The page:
While valuable services and information were providing during the event, District 9 also tried to make it an enjoyable experience for those veterans and their families who attended. During the course of the expo a chili cook-off took place, providing a free meal to expo attendees, volunteers and vendors. Multiple gift bags were provided to attendees from various posts in the area that includes socks, toiletries and other items.

Also available were small toys, coloring books, and Crayons and colored pencils for the veterans’ children to use while their parents were seeking help. “It’s a Saturday and sometimes people bring their children,” Auxiliary Unit 342 Secretary Isabelle Sherer said. “We certainly didn’t want them to go home without something in their hands.”

Barney said he’d like to see the expo happen again but perhaps at a different within District 9. “Instead of having it all the time here in Ashland, let’s take (to other posts) and let the other veterans in that area have a chance to come to this,” Barney said.

Joseph “Ray” Copeland, a Vietnam veteran and member of Post 342, needed to fill out a form to authorize The American Legion to represent his VA claim and was able to do so at the expo. He was proud that his organization was in charge of organizing the event. “It shows somebody cares,” he said.


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3 Legion Baseball alumni in running for Hall of Fame selection

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Three American Legion Baseball alumni are in consideration for induction this year into the National Baseball Hall of Fame in Cooperstown, N.Y. The class of 2020 will be announced on Jan. 21, with the induction ceremony taking place during Hall of Fame Weekend, July 24-27.

Among the nominees:

  • Barry Bonds, who played Legion Baseball in San Mateo, Calif. One of the most feared hitters in baseball history, Bonds is the all-time leader in career home runs (762) and single-season home runs (73). Bonds was named Most Valuable Player seven times. He is the only player to ever accumulate more than 500 home runs and 500 stolen bases.

  • Roger Clemens, who played Legion Baseball in Spring Wood, Ohio. "The Rocket" earned seven Cy Young awards and was named the 1986 AL Most Valuable Player. Clemens finished with consecutive pitching Triple Crowns in 1997 and 1998 and is a member of the MLB All-Century Team. He was named 1988 American Legion Graduate of the Year, and he helped his Spring Woods High School Legion team to the 1979 Ohio state title.

  • Scott Rolen, the 2005 American Legion Graduate of the Year who played Legion Baseball in Jasper, Ind. Rolen is a seven-time All-Star and eight-time Gold Glove winner at third base.

Players must receive 75 percent of votes to be inducted into the Hall of Fame.


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Legion Birthday ham event set for March 14

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Event name: The American Legion's 101st Birthday Celebration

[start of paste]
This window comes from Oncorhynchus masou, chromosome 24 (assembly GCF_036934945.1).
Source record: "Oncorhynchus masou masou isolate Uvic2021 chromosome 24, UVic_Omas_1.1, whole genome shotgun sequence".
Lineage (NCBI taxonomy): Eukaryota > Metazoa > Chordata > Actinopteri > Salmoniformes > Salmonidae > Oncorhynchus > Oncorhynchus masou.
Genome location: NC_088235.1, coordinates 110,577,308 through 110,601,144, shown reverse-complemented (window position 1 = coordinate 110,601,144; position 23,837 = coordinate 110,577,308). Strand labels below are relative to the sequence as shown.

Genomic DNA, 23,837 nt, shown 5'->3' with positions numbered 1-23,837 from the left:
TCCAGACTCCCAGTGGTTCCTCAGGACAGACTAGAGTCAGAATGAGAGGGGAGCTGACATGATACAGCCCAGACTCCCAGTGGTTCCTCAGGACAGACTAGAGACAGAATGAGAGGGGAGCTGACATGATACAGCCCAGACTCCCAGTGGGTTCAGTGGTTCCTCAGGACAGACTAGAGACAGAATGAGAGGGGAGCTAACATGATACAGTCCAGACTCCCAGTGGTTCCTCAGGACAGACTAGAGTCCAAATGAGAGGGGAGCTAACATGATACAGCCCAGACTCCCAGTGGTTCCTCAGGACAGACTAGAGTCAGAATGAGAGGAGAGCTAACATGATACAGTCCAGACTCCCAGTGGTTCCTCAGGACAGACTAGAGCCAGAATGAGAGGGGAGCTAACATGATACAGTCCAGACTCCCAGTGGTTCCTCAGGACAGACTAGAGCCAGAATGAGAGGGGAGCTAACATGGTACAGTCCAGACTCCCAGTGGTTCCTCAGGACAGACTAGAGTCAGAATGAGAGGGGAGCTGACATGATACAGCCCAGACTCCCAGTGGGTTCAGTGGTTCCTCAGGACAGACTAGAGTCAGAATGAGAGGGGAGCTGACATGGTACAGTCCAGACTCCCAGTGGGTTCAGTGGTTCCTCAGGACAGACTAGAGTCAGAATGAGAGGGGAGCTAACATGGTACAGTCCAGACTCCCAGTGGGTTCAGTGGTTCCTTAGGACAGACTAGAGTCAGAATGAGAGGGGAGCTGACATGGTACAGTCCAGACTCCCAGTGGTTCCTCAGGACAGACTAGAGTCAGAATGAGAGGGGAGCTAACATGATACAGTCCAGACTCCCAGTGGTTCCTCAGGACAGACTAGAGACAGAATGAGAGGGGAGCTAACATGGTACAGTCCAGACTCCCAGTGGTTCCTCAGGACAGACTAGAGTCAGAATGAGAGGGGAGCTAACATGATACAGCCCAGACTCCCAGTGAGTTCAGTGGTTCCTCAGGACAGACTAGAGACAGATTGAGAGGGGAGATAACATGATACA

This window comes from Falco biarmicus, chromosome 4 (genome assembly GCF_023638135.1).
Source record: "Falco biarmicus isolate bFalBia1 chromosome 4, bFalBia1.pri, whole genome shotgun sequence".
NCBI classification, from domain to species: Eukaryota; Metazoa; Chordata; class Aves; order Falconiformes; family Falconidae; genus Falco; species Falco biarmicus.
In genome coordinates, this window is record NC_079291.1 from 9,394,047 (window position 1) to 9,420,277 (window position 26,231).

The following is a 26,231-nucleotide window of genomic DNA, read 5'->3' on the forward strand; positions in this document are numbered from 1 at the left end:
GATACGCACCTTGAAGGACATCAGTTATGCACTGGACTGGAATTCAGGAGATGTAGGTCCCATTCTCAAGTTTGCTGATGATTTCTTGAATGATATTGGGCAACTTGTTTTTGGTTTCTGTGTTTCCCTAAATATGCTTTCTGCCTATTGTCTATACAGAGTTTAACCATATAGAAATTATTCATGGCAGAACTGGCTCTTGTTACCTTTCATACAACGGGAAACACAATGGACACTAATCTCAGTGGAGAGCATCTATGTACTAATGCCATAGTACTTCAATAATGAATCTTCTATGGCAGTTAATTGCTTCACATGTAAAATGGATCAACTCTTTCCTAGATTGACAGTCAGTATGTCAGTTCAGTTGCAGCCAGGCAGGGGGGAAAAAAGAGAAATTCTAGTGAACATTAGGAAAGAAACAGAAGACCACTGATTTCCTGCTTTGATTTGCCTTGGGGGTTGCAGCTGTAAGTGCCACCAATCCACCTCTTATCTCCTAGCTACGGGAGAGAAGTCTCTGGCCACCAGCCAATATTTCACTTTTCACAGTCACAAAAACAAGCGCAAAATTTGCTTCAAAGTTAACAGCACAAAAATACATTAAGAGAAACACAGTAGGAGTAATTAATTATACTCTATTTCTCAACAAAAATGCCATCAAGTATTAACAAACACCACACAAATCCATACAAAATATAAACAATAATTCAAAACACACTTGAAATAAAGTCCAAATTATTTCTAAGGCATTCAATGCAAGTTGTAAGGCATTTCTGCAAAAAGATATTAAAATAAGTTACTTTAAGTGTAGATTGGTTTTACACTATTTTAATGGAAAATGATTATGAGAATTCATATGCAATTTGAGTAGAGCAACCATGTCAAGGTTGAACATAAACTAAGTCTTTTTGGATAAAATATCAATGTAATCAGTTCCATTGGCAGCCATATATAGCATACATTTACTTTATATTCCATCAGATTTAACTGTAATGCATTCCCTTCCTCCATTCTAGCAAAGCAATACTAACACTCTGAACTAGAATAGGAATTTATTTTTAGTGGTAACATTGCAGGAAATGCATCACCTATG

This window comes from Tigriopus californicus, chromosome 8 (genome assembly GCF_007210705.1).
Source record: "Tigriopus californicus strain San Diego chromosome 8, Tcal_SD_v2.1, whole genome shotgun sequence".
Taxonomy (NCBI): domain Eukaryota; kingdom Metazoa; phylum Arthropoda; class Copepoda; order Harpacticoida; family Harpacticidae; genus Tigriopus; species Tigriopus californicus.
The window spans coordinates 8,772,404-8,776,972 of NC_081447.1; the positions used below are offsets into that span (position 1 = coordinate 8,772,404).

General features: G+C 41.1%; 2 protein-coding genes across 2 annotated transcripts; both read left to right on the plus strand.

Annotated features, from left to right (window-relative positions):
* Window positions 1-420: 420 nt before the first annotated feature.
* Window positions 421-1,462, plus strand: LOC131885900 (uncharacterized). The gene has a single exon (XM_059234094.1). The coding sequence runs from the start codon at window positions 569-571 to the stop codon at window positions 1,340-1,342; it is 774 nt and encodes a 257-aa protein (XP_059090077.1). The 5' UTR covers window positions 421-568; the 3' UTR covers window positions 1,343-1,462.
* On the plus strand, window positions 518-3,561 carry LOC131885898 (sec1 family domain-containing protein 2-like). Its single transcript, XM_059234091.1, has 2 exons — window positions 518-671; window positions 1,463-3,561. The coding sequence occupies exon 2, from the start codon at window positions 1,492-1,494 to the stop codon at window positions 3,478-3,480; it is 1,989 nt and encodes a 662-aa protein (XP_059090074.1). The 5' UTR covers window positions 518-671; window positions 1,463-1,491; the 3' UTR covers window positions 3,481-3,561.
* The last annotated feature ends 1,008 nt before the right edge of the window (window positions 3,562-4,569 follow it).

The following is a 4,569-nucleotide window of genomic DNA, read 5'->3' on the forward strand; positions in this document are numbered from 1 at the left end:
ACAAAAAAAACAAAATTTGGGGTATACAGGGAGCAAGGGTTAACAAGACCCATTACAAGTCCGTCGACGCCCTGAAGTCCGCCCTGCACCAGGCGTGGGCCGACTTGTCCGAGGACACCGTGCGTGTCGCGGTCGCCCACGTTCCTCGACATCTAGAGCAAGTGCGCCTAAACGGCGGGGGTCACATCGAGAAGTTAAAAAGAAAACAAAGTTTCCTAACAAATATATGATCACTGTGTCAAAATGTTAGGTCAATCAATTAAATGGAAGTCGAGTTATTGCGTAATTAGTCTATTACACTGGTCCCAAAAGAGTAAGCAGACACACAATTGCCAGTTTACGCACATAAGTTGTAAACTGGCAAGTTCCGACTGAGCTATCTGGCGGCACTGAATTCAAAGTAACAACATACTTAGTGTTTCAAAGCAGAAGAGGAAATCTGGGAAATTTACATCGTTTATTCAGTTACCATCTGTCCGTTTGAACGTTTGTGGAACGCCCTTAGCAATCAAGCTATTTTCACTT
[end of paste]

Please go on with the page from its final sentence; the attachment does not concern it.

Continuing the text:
Event start date/Time: 2020-03-14 17:00:00

Event end date/Time: 2020-03-14 23:00:00

Event city: Indianapolis

Club/Organization Sponsor: The American Legion ARC

Call sign: K9TAL

URL/Email: legion.org/hamradio; This e-mail address is being protected from spambots. You need JavaScript enabled to view it

Event state: IN

Event ZIP: 46204

Event country: USA

Frequency 1: 7.225 MHz

Frequency 2: 14.275 MHz

Frequency 3: *CrossRds* EchoLink Conference

Frequency 4: IRLP Reflector 9735

Stations contacted may request Certificate & QSL

QSL name: The American Legion Amateur Radio Club

QSL address: 700 N. Pennsylvania St.

QSL city: Indianapolis

QSL state: IN

QSL ZIP: 46204

QSL country: USA

Public contact name: Josh Marshall

Public contact call sign: KD9DHX

Public contact phone: (317) 630-1304

Public contact email: This e-mail address is being protected from spambots. You need JavaScript enabled to view it


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Legion aims to help ease transition for servicemembers

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The scope of all that servicemembers must contend with when transitioning from the military to civilian life — be it finding a job, getting finances in order, or ensuring they receive all their earned VA benefits — can be overwhelming.

National and department staff of The American Legion and the Department of Texas provided help in addressing those transitional obstacles at a workshop Jan. 13 at Fort Hood.

“We were created to take care of our veterans, and make sure they get what they deserve for serving their country. That’s why we’re here,” Department of Texas Commander Jeff Perkins said.

Several dozen servicemembers, most of whom are planning to transition out of the service within the next year, attended the event the day before the Mega Career Fair at Fort Hood, where the Legion also had an informational booth.

Bret Watson, the department Membership and Post Activities chairman, was among the Legion Family members staffing the booth at the Jan. 14 job fair.

“We need to reach out to the veterans that are transitioning out or retiring from the service, let them know about The American Legion (and) the benefits and the organization,” Watson said.